Cancer Research Technology Selects the Labcyte Access™ Laboratory Workstation
News Jun 25, 2012
Cancer Research Technology (CRT), the cancer-focused technology development and commercialization arm of Cancer Research UK, has announced the implementation of the Labcyte Access workstation to automate the production of assay-ready plates to be used in a high-throughput cell based screening program.
The Access workstation incorporates the Labcyte Echo® liquid handler—a revolutionary platform using acoustic liquid transfer—in a compact robotic plate handling system to enable walk-away production of low volume assay-ready plates. The Echo liquid handler does not require the use of pipette tips, pin tools, or nozzles, which provides unsurpassed precision and accuracy. By adding a range of device options and accessories, the Access workstation can adapt to the evolving requirements of applications in genomics, drug discovery and more.
The leading driver behind CRT’s purchase of the Access workstation was an overall reduction in compound consumption. Reduced compound consumption and assay volume allows CRT to increase their overall productivity by screening compounds across more assays at a time. In addition, automated acoustic liquid handling significantly improves data with the elimination of artifacts from cross-contamination or user errors.
“We already see the improved data quality for assays that have transitioned to the Access workstation,” says Fabrice Turlais, group leader HTS and compound management. “The improvements are seen in routine compound profiling assays as well as improve reproducibility in our cell-based HTS results. We can easily foresee the reduction in resource required for routine preparation of cell based IC50 assays and a significant improvement in the speed and flexibility of testing different concentrations for dose-response.”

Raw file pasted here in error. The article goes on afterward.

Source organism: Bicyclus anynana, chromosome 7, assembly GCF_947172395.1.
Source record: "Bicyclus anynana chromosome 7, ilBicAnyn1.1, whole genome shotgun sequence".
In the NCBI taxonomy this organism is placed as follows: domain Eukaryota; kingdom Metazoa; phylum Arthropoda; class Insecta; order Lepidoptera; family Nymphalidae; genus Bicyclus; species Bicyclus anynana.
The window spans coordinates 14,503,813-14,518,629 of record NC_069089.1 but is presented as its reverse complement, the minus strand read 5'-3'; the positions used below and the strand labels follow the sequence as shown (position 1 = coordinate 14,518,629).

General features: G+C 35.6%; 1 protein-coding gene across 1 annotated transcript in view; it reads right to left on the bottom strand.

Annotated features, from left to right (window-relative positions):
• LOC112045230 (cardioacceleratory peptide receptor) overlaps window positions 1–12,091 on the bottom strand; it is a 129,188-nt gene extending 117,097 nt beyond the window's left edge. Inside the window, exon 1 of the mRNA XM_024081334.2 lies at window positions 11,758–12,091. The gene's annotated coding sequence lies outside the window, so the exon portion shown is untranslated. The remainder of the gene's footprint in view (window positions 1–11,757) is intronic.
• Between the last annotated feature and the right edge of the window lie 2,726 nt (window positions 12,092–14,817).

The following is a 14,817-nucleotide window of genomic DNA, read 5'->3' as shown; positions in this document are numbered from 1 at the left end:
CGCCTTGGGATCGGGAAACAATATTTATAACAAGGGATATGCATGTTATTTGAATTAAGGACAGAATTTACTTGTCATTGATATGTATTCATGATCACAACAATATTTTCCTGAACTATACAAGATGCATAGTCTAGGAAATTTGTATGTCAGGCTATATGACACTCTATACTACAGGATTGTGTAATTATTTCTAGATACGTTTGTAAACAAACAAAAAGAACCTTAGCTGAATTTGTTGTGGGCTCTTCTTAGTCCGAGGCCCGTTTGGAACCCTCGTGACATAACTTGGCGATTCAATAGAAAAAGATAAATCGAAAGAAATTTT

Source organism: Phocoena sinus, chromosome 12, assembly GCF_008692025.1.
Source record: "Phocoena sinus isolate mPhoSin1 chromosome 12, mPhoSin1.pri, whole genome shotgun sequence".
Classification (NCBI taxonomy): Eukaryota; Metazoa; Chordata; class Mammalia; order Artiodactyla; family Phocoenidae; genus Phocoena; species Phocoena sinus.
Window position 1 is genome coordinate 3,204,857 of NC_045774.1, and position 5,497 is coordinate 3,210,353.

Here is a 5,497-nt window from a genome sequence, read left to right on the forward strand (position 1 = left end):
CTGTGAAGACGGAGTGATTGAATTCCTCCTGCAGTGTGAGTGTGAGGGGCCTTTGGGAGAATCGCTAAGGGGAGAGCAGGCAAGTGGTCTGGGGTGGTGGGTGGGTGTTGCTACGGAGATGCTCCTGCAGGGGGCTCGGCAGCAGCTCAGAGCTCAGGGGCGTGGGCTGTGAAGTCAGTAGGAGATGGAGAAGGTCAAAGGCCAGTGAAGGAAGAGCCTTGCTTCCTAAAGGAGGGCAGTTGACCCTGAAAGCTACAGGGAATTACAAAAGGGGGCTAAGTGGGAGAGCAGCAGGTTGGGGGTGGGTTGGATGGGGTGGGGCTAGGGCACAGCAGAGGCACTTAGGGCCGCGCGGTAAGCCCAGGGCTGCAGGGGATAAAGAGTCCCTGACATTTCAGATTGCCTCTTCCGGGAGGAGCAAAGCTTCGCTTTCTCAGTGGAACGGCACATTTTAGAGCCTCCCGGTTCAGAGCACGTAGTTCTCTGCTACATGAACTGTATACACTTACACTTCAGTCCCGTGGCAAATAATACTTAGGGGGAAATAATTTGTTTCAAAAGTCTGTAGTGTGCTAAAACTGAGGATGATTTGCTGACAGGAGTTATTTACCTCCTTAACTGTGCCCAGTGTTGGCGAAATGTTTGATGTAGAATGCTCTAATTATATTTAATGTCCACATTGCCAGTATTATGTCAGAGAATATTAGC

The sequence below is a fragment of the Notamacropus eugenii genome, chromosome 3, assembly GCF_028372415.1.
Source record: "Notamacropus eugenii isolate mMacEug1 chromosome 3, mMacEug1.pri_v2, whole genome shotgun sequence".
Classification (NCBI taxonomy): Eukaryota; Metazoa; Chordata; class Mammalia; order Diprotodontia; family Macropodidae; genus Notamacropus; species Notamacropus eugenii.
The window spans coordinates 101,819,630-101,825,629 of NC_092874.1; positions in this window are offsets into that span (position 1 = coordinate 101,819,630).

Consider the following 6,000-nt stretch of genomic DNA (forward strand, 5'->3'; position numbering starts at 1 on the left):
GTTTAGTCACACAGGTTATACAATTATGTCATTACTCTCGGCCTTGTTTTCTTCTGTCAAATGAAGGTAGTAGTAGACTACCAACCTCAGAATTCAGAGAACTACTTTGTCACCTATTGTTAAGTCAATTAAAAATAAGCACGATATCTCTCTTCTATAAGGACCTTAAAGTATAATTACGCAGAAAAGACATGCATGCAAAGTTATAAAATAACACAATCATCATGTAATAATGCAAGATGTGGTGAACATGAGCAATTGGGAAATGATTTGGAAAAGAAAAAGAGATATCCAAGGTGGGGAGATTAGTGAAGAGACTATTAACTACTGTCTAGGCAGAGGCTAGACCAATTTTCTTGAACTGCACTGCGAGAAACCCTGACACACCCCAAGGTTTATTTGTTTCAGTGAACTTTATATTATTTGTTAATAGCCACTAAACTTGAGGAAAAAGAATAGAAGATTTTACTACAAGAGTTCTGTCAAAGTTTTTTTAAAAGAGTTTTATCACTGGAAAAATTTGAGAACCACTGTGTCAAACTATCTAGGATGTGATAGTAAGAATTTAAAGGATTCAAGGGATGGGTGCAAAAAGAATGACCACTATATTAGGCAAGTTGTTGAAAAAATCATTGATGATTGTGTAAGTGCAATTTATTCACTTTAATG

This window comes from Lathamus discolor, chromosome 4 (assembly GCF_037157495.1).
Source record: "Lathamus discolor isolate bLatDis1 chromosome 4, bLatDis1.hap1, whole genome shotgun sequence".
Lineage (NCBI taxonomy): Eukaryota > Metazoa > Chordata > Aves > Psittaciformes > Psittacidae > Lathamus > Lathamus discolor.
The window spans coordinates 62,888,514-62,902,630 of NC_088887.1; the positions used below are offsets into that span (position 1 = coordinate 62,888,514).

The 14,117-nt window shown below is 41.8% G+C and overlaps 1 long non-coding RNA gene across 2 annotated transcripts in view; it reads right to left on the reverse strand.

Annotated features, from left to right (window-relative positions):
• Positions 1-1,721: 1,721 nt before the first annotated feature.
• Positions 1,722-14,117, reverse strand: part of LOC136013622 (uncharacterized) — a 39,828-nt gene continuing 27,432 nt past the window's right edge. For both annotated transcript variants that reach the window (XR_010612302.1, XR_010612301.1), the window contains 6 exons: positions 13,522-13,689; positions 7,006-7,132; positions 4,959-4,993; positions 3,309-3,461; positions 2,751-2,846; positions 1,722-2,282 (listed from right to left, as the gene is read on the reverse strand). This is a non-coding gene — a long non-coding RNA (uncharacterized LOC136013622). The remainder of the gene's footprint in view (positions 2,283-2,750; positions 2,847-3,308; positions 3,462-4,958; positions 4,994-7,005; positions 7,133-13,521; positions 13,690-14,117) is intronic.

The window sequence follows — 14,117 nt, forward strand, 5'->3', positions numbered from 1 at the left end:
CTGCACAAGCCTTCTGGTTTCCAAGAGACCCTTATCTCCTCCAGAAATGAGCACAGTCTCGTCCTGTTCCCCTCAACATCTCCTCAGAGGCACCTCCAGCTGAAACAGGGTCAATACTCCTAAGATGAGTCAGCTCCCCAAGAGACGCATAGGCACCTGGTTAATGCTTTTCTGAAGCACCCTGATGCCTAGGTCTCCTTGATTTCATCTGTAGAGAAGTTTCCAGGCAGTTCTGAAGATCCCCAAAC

“Echo liquid handlers have already had a significant impact on drug discovery efforts in the pharmaceutical industry,” says Mark Fischer-Colbrie, CEO and president of Labcyte. “Our technology is now poised to bring similar advances across a wide range of genomic and cell-based applications. We are pleased to see CRT immediately realize these benefits with their efforts in cancer research.”
Scientists have used machine learning to train computers to see parts of the cell the human eye cannot easily distinguish. Using 3D images of fluorescently labeled cells, the research team taught computers to find structures inside living cells without fluorescent labels, using only black and white images generated by an inexpensive technique known as brightfield microscopy.READ MORE